The global warming scam hits Brunswick

The Frederick News-Post Online – Frederick County Maryland Daily Newspaper

Ah yes. The environazis have descended onto Brunswick. Right now they are using the high energy prices to say we must go green now to reduce greenhouse gases. It’s known this is a bunch of hooey. These very environnazis are one of the reasons we have such high energy prices. We can drill onshore..anywhere..and we can’t drill offshore..even while foreign nations drill where we should be drilling. Come on folks. Let’s get energy under control by sweeping the environweenies out of politics.

Brunswick resident Karin Tome, a candidate for City Council, encouraged the council to adopt the Climate Protection Agreement. “I think it’s important that there be political will to inspire citizens,” she said.

you know..i was thinking about voting for her..but this kind of globalistic, UN based thinking has no place in Brunswick or anywhere else.

I think next election cycle I’m going to run for City Council. I’m not liking what I am seeing and it’s high time for me to get more involved i think.

Article TExt:

Brunswick considers Cool Cities
Originally published July 28, 2008

By Karen Gardner

BRUNSWICK — The Brunswick City Council got a course in environmental stewardship last week when the Sierra Club – Catoctin chapter pitched its Cool Cities Initiative.

The initiative encourages municipalities to sign the U.S. Mayor’s Climate Protection Agreement and pledge to cut their greenhouse gas output 7 percent by 2012.

“We are going to have to find ways to save electricity and gas,” Mayor Carroll Jones said after the presentation. “We call this contributing to a greener Brunswick.”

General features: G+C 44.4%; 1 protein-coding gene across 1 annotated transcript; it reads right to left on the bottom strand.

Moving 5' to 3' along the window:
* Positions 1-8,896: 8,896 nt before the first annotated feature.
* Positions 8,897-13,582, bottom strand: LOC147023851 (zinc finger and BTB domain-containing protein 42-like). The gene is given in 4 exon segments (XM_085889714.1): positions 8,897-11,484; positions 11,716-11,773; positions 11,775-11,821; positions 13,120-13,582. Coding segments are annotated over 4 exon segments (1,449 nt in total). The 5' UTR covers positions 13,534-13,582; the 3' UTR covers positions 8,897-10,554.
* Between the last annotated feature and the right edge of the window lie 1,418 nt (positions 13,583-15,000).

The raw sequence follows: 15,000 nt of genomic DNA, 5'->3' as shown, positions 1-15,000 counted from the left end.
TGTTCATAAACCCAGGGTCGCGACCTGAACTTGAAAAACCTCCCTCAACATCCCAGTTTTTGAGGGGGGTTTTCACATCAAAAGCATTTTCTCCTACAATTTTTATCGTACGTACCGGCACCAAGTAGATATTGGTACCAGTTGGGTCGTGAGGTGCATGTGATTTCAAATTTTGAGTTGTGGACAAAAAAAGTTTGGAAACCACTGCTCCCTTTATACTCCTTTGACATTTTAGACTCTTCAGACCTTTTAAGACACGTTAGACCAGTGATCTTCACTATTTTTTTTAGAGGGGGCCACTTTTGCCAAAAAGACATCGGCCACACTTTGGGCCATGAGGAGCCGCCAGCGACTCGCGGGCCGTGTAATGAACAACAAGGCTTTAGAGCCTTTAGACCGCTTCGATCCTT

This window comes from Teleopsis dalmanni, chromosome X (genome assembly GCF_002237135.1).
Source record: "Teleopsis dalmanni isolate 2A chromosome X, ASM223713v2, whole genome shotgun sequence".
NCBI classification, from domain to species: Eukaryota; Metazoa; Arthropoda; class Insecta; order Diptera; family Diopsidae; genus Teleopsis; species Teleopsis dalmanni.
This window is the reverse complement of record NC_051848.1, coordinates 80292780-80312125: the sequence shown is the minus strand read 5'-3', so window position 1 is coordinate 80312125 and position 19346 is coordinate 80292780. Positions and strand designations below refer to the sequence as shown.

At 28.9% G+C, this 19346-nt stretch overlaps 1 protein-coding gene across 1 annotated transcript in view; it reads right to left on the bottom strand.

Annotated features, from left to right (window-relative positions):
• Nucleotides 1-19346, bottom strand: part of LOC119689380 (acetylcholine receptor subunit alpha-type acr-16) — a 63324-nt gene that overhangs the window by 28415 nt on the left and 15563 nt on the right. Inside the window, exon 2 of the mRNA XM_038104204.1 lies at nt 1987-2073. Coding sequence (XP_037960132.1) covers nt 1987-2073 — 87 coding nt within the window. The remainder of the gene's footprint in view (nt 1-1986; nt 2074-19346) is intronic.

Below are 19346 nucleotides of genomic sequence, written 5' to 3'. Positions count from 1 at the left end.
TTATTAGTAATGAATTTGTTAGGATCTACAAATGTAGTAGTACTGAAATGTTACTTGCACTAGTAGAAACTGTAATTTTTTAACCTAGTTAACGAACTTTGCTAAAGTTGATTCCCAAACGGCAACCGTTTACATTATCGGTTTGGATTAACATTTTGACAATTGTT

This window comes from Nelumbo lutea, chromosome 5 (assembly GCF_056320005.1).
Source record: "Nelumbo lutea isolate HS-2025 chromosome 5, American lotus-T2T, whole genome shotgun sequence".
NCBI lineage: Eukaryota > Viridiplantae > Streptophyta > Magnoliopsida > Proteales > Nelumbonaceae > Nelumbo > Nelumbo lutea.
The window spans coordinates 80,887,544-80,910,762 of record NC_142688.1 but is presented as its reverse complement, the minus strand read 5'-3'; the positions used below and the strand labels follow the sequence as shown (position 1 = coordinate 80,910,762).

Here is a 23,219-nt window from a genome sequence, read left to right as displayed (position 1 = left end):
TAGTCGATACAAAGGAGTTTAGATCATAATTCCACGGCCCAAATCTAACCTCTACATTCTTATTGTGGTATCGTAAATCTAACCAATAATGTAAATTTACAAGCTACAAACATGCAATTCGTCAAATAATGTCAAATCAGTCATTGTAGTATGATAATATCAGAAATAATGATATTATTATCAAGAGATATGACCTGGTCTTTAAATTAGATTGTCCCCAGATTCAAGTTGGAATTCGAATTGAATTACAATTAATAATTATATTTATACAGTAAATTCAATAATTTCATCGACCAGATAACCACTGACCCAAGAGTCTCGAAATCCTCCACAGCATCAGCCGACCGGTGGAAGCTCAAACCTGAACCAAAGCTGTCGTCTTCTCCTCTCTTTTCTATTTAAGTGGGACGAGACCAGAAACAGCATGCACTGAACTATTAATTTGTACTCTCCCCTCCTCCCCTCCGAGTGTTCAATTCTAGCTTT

Brunswick also expects to implement single stream recycling later this year. The city is doing an energy audit to see where it can save money on electricity. Sierra Club representatives suggested using compact fluorescent light bulbs, which require less electricity, and turning off computers at night.

The city is installing street lights that use less electricity. “There’s a lot of low-hanging fruit we can pick to cut back on our expenses,” said Ellis Burruss, a resident who owns a local printing business.

The city’s new wastewater treatment plant will use more electricity because it is larger, City Administrator David Dunn said, but will require fewer chemicals, which will mean fewer trucks to transport those chemicals.

Brunswick is also looking into bike and foot paths to encourage more walking and biking, and planting more trees to increase shade, Jones said.

Brunswick resident Karin Tome, a candidate for City Council, encouraged the council to adopt the Climate Protection Agreement. “I think it’s important that there be political will to inspire citizens,” she said.

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